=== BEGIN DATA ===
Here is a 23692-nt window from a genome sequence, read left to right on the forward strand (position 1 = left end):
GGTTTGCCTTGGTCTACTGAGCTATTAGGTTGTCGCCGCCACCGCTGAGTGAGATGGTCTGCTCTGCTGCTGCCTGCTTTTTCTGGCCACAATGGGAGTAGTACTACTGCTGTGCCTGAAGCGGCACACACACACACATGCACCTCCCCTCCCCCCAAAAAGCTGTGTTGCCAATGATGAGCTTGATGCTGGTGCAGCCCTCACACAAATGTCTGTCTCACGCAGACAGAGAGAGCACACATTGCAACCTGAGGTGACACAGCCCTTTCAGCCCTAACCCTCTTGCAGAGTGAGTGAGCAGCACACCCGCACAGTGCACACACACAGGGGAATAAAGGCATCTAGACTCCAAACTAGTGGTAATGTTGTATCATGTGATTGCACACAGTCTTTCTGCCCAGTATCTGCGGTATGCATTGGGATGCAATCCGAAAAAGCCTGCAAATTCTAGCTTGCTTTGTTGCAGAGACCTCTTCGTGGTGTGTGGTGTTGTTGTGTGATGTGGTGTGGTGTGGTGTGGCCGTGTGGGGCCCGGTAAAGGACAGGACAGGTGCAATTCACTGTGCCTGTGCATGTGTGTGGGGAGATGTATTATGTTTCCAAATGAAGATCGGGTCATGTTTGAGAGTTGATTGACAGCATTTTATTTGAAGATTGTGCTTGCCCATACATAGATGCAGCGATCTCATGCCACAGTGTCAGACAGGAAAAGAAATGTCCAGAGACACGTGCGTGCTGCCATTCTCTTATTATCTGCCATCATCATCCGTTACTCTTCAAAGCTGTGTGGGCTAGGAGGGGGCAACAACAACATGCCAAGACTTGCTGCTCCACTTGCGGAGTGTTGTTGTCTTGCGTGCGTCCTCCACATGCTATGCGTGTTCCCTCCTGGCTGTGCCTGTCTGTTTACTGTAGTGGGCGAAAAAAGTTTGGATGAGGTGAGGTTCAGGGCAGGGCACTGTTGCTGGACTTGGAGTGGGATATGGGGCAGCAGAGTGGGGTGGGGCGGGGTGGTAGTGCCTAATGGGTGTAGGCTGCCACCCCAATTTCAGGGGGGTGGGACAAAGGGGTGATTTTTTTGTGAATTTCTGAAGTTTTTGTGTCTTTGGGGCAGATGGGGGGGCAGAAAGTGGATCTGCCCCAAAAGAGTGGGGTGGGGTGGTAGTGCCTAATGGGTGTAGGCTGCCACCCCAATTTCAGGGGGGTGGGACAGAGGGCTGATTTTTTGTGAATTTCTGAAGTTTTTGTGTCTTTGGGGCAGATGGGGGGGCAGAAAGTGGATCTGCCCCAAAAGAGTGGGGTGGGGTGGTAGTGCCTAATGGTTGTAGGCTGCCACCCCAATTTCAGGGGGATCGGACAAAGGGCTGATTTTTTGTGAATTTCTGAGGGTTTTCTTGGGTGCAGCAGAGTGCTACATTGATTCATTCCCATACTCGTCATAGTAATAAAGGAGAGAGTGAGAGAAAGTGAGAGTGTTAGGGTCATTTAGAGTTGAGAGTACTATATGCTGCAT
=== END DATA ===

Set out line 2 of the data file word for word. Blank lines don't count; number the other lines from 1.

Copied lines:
GGTTTGCCTTGGTCTACTGAGCTATTAGGTTGTCGCCGCCACCGCTGAGTGAGATGGTCTGCTCTGCTGCTGCCTGCTTTTTCTGGCCACAATGGGAGTAGTACTACTGCTGTGCCTGAAGCGGCACACACACACACATGCACCTCCCCTCCCCCCAAAAAGCTGTGTTGCCAATGATGAGCTTGATGCTGGTGCAGCCCTCACACAAATGTCTGTCTCACGCAGACAGAGAGAGCACACATTGCAACCTGAGGTGACACAGCCCTTTCAGCCCTAACCCTCTTGCAGAGTGAGTGAGCAGCACACCCGCACAGTGCACACACACAGGGGAATAAAGGCATCTAGACTCCAAACTAGTGGTAATGTTGTATCATGTGATTGCACACAGTCTTTCTGCCCAGTATCTGCGGTATGCATTGGGATGCAATCCGAAAAAGCCTGCAAATTCTAGCTTGCTTTGTTGCAGAGACCTCTTCGTGGTGTGTGGTGTTGTTGTGTGATGTGGTGTGGTGTGGTGTGGCCGTGTGGGGCCCGGTAAAGGACAGGACAGGTGCAATTCACTGTGCCTGTGCATGTGTGTGGGGAGATGTATTATGTTTCCAAATGAAGATCGGGTCATGTTTGAGAGTTGATTGACAGCATTTTATTTGAAGATTGTGCTTGCCCATACATAGATGCAGCGATCTCATGCCACAGTGTCAGACAGGAAAAGAAATGTCCAGAGACACGTGCGTGCTGCCATTCTCTTATTATCTGCCATCATCATCCGTTACTCTTCAAAGCTGTGTGGGCTAGGAGGGGGCAACAACAACATGCCAAGACTTGCTGCTCCACTTGCGGAGTGTTGTTGTCTTGCGTGCGTCCTCCACATGCTATGCGTGTTCCCTCCTGGCTGTGCCTGTCTGTTTACTGTAGTGGGCGAAAAAAGTTTGGATGAGGTGAGGTTCAGGGCAGGGCACTGTTGCTGGACTTGGAGTGGGATATGGGGCAGCAGAGTGGGGTGGGGCGGGGTGGTAGTGCCTAATGGGTGTAGGCTGCCACCCCAATTTCAGGGGGGTGGGACAAAGGGGTGATTTTTTTGTGAATTTCTGAAGTTTTTGTGTCTTTGGGGCAGATGGGGGGGCAGAAAGTGGATCTGCCCCAAAAGAGTGGGGTGGGGTGGTAGTGCCTAATGGGTGTAGGCTGCCACCCCAATTTCAGGGGGGTGGGACAGAGGGCTGATTTTTTGTGAATTTCTGAAGTTTTTGTGTCTTTGGGGCAGATGGGGGGGCAGAAAGTGGATCTGCCCCAAAAGAGTGGGGTGGGGTGGTAGTGCCTAATGGTTGTAGGCTGCCACCCCAATTTCAGGGGGATCGGACAAAGGGCTGATTTTTTGTGAATTTCTGAGGGTTTTCTTGGGTGCAGCAGAGTGCTACATTGATTCATTCCCATACTCGTCATAGTAATAAAGGAGAGAGTGAGAGAAAGTGAGAGTGTTAGGGTCATTTAGAGTTGAGAGTACTATATGCTGCAT